出力制御 関数

参考

header()およびsetcookie() も参照ください。

目次

  • flush — 出力バッファをフラッシュする
  • ob_clean — 出力バッファをクリア(消去)する
  • ob_end_clean — 出力用バッファをクリア(消去)し、出力のバッファリングをオフにする
  • ob_end_flush — 出力用バッファをフラッシュ(送信)し、出力のバッファリングをオフにする
  • ob_flush — 出力バッファをフラッシュ(送信)する
  • ob_get_clean — 現在のバッファの内容を取得し、出力バッファを削除する
  • ob_get_contents — 出力用バッファの内容を返す
  • ob_get_flush — 出力バッファをフラッシュし、その内容を文字列として返した後で出力バッファリングを終了する
  • ob_get_length — 出力バッファの長さを返す
  • ob_get_level — 出力バッファリング機構のネストレベルを返す
  • ob_get_status — 出力バッファのステータスを取得する
  • ob_gzhandler — 出力バッファを gzip 圧縮するための ob_start コールバック関数
  • ob_implicit_flush — 自動フラッシュをオンまたはオフにする
  • ob_list_handlers — 使用中の出力ハンドラの一覧を取得する
  • ob_start — 出力のバッファリングを有効にする
  • output_add_rewrite_var — URL リライタの値を追加する
  • output_reset_rewrite_vars — URL リライタの値をリセットする
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User Contributed Notes 9 notes

up
1
della at sun dot com
5 years ago
Sometimes users are blaming about slow pages ... not being aware that mostly this is due to network issues.
So I've decided to add some statistics at the end of my pages:

At beginning I start the counters:

<?php
 
function microtime_float() {
    if (
version_compare(PHP_VERSION, '5.0.0', '>'))  return microtime(true);
    list(
$u,$s)=explode(' ',microtime()); return ((float)$u+(float)$s); 
  }
 
$initime=microtime_float();
 
ob_start();
 
ob_implicit_flush();
?>

And at the end I show the statistics:

<?php
 
echo "PHP Time: ".round((microtime_float()-$initime)*1000)." msecs. ";
  echo
"Size: ".round_byte(strlen(ob_get_contents()));
 
ob_end_flush();
?>

(round_byte is my function to print byte sizes)
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1
basicartsstudios at hotmail dot com
7 years ago
Sometimes you might not want to include a php-file under the specifications defined in the functions include() or require(), but you might want to have in return the string that the script in the file "echoes".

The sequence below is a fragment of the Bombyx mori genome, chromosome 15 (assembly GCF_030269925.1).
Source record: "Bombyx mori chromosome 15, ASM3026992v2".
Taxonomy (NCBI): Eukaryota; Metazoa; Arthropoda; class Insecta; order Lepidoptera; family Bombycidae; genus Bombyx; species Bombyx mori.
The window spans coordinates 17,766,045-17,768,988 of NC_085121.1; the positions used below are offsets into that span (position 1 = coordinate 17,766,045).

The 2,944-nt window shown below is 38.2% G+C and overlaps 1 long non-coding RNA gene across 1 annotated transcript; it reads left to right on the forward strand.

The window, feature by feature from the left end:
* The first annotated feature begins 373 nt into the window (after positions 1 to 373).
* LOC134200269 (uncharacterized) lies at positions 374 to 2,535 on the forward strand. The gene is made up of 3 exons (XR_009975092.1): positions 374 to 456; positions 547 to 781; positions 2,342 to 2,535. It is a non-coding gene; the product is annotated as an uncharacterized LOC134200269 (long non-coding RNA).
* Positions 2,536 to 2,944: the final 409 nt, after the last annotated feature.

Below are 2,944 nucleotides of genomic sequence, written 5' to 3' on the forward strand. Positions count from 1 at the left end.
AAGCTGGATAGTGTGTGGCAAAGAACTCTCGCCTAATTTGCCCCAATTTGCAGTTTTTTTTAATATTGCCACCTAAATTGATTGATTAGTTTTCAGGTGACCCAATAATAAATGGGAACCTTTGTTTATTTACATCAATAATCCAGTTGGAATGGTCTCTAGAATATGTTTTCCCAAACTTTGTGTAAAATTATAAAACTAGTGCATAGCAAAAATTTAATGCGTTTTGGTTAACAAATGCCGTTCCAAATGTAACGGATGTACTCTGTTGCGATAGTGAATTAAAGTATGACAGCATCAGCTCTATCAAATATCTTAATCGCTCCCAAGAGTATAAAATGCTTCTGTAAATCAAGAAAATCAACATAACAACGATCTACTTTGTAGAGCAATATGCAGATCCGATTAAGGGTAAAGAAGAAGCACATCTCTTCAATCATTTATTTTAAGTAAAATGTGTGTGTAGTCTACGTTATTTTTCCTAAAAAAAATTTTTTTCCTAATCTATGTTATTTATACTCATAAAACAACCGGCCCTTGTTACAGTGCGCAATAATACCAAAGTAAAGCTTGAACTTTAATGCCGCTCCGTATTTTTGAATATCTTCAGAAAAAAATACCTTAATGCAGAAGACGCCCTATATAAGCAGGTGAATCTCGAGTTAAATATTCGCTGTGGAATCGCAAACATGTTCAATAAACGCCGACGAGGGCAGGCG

Include() and require() both directly put out the evaluated code.

For avoiding this, try output-buffering:
<?php
ob_start
();
eval(
file_get_contents($file));
$result = ob_get_contents();
ob_end_clean();
?>
or
<?php
ob_start
();
include(
$file);
$result = ob_get_contents();
ob_end_clean();
?>
which i consider the same, correct me if I'm wrong.

Best regards, BasicArtsStudios
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0
Anonymous
5 years ago
You possibly also want to end your benchmark after the output is flushed.

<?php
your_benchmark_start_function
();

ob_start ();
for (
$i = 0; $i < 5000; $i++)
    echo
str_repeat ("your string blablabla bla bla", (rand() % 4) + 1)."<br>\n";

                              <----------
echo
your_benchmark_end_function();      |
ob_end_flush (); ------------------------
?>
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0
jgeewax a t gmail
6 years ago
It seems that while using output buffering, an included file which calls die() before the output buffer is closed is flushed rather than cleaned. That is, ob_end_flush() is called by default.

<?php
// a.php (this file should never display anything)
ob_start();
include(
'b.php');
ob_end_clean();
?>

<?php
// b.php
print "b";
die();
?>

This ends up printing "b" rather than nothing as ob_end_flush() is called instead of ob_end_clean(). That is, die() flushes the buffer rather than cleans it. This took me a while to determine what was causing the flush, so I thought I'd share.
up
0
trucex [um, at] gmail [um, dot] com